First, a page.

A film’s score is so much more than background music. It creates a mood, shapes the story, and influences the way viewers interpret the action. In Modern Film Composing, Will and Brooke Blair ("The Blair Brothers") will examine the art and illuminate the science of scoring moving media.


You can hear The Blair Brothers’ work in award-winning features (from indie films to Disney), documentaries, commercials, and television shows. In this class, they’ll share their expertise and help you:

  • Find the style and tone of music that best suits your film 
  • Create dynamic musical elements that fall within your budget 
  • Improve your collaboration with composers
During the class, Will and Brooke will also score two CreativeLive student films – one prepared in advance and one scored live on air – to lend an artistic insider's view to the film scoring process and results. The Blair Brothers will also discuss their professional trajectory and how they maintain careers as composers.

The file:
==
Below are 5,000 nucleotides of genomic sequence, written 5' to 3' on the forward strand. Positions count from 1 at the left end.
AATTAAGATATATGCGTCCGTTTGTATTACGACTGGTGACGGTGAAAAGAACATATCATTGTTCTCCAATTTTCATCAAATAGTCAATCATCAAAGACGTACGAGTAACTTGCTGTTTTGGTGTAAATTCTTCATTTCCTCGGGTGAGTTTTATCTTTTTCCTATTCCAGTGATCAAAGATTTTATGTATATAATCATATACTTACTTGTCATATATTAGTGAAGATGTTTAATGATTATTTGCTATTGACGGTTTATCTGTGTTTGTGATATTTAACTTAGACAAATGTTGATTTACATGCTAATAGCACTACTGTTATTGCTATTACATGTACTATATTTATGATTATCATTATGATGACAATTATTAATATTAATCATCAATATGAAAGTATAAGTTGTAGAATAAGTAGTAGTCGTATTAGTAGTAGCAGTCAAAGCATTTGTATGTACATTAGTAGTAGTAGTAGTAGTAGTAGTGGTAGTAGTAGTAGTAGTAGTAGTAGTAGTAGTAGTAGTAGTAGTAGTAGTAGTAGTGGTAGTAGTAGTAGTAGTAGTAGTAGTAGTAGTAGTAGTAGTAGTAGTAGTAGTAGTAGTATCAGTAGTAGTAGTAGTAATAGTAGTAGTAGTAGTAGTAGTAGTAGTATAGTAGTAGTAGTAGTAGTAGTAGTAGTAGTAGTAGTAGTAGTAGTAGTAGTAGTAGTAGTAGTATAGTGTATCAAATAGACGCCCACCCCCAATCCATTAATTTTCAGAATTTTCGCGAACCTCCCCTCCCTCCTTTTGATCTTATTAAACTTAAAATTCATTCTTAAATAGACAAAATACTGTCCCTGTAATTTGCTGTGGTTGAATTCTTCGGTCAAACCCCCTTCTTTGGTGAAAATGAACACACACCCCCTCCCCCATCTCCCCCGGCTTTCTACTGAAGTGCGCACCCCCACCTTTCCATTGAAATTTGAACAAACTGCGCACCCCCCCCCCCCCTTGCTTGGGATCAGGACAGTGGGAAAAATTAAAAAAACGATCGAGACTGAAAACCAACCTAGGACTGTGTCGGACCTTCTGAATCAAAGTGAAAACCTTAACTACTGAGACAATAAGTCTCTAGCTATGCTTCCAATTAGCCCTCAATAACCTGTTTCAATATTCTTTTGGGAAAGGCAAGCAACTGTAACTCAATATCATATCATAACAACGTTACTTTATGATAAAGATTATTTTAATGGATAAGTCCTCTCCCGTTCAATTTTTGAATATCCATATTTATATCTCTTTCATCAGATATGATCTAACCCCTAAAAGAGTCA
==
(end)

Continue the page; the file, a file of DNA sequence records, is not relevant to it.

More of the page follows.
Composing music for a film can be an intimidating process for both filmmakers and composers, in this class you’ll learn practical strategies for approaching your project and producing a final product that fits your artistic intention.


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Will Blair
 

Thanks to everyone at CreativeLive for helping produce our workshop - and thanks for everyone at home for taking a look!